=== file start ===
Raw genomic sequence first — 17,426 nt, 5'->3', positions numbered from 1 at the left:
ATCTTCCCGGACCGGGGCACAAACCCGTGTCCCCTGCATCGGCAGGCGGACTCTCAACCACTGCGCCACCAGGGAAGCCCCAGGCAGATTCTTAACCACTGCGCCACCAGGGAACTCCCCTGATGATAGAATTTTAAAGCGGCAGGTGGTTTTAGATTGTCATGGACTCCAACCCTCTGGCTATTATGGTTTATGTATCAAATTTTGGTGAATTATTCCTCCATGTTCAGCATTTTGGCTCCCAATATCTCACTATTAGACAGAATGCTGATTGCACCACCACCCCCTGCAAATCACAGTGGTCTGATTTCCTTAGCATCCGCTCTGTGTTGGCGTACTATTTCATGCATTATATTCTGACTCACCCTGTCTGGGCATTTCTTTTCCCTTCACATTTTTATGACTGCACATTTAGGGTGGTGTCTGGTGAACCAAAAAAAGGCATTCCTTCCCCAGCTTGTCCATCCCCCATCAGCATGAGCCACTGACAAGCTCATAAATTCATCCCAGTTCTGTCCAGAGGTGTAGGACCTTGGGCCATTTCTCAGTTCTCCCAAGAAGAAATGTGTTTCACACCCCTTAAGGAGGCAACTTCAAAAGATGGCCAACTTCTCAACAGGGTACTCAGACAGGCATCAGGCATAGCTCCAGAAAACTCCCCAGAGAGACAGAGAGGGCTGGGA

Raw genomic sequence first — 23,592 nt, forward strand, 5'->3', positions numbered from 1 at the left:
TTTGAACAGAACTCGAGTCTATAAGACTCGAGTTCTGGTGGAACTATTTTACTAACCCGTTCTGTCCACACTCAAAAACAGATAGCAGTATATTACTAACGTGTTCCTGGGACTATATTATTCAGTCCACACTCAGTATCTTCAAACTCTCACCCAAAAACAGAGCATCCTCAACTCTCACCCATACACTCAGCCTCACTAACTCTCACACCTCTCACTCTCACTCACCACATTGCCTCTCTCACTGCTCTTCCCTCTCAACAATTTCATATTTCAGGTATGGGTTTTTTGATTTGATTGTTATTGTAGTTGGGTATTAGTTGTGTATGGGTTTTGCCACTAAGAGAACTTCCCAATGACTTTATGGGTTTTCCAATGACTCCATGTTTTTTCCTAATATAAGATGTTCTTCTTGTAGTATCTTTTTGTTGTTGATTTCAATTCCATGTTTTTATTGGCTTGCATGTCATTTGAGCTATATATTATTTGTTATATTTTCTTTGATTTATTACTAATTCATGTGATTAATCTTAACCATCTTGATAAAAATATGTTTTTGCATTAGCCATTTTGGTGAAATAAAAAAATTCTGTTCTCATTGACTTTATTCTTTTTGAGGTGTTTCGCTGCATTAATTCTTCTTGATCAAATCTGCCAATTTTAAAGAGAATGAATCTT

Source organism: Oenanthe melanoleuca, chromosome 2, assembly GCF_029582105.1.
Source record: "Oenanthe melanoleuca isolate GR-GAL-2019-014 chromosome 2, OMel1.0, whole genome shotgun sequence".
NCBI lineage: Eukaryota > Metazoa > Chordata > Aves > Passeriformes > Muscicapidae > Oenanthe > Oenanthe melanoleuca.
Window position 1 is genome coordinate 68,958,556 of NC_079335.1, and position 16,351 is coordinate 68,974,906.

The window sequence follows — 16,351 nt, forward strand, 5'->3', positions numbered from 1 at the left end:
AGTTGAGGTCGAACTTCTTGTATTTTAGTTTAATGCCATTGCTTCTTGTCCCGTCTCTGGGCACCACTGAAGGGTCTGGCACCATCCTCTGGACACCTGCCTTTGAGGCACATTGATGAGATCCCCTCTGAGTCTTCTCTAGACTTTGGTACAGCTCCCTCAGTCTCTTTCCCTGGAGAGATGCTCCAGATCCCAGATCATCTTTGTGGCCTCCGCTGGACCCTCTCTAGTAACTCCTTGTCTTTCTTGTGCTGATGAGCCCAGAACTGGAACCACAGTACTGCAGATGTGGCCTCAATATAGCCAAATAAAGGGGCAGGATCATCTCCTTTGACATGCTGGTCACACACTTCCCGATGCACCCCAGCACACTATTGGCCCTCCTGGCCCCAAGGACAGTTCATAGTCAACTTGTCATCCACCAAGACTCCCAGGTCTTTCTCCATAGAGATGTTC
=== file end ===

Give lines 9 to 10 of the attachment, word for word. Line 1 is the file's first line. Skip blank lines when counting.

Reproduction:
The window sequence follows — 16,351 nt, forward strand, 5'->3', positions numbered from 1 at the left end:
AGTTGAGGTCGAACTTCTTGTATTTTAGTTTAATGCCATTGCTTCTTGTCCCGTCTCTGGGCACCACTGAAGGGTCTGGCACCATCCTCTGGACACCTGCCTTTGAGGCACATTGATGAGATCCCCTCTGAGTCTTCTCTAGACTTTGGTACAGCTCCCTCAGTCTCTTTCCCTGGAGAGATGCTCCAGATCCCAGATCATCTTTGTGGCCTCCGCTGGACCCTCTCTAGTAACTCCTTGTCTTTCTTGTGCTGATGAGCCCAGAACTGGAACCACAGTACTGCAGATGTGGCCTCAATATAGCCAAATAAAGGGGCAGGATCATCTCCTTTGACATGCTGGTCACACACTTCCCGATGCACCCCAGCACACTATTGGCCCTCCTGGCCCCAAGGACAGTTCATAGTCAACTTGTCATCCACCAAGACTCCCAGGTCTTTCTCCATAGAGATGTTC